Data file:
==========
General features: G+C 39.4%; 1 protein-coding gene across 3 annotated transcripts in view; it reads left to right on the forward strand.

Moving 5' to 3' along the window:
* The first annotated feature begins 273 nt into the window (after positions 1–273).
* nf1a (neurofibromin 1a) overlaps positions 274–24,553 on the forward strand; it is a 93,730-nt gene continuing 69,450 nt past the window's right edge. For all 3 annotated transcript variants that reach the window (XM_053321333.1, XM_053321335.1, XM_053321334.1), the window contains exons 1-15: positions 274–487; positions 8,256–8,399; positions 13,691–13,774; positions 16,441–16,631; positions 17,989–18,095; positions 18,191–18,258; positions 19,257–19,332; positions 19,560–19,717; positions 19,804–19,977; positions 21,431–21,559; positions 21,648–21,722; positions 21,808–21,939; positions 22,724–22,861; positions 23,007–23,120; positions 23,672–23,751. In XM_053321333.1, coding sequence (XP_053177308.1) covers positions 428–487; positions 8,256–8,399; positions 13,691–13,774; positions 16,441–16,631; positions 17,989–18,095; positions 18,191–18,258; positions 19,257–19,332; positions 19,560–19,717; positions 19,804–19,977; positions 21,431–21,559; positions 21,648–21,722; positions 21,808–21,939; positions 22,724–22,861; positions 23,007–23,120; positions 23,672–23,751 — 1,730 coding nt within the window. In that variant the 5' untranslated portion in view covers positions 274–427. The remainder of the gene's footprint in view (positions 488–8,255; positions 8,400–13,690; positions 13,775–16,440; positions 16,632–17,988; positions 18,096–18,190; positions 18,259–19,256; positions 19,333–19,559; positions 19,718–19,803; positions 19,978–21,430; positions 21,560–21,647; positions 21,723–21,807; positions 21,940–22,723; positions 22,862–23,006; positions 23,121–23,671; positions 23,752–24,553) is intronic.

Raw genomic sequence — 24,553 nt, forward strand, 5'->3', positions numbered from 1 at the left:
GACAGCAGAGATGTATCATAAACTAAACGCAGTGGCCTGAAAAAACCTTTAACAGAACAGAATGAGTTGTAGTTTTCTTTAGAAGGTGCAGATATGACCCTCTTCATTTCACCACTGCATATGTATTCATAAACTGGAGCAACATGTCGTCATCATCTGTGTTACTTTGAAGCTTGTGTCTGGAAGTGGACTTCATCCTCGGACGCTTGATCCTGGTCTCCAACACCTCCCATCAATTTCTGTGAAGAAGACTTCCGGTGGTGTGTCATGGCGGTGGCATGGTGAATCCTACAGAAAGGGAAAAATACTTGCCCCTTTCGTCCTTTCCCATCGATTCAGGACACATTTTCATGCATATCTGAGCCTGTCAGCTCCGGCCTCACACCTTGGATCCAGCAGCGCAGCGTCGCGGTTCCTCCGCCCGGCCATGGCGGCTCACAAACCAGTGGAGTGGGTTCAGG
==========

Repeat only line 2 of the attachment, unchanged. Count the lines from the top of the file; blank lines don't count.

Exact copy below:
Moving 5' to 3' along the window: